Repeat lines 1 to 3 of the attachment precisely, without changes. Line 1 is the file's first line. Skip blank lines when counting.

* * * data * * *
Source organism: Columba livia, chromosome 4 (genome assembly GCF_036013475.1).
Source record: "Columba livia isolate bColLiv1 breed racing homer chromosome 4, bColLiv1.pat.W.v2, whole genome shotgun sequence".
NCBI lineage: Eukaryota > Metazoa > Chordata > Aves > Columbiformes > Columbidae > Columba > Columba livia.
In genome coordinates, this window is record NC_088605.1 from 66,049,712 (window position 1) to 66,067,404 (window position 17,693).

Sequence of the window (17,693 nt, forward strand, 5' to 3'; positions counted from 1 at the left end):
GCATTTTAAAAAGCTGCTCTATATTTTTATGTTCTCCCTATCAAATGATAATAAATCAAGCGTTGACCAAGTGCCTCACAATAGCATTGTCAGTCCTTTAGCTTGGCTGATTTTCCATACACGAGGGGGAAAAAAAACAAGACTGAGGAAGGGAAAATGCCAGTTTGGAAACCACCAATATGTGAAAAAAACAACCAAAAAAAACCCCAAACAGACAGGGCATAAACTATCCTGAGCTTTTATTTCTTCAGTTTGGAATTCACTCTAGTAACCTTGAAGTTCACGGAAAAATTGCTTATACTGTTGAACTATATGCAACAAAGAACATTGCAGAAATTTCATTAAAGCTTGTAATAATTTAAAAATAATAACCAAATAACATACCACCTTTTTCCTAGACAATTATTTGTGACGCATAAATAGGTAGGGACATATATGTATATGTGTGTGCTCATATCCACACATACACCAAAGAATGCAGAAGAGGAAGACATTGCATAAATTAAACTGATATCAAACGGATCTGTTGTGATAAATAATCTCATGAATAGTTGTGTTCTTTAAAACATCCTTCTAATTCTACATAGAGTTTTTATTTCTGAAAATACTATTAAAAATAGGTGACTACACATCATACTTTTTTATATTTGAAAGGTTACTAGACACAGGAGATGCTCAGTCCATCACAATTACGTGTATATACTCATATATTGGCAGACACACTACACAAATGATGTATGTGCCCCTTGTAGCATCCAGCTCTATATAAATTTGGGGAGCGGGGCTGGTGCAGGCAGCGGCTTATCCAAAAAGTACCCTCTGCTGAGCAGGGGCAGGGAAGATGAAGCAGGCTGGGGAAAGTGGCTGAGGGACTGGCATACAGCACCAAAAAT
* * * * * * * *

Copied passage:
Source organism: Columba livia, chromosome 4 (genome assembly GCF_036013475.1).
Source record: "Columba livia isolate bColLiv1 breed racing homer chromosome 4, bColLiv1.pat.W.v2, whole genome shotgun sequence".
NCBI lineage: Eukaryota > Metazoa > Chordata > Aves > Columbiformes > Columbidae > Columba > Columba livia.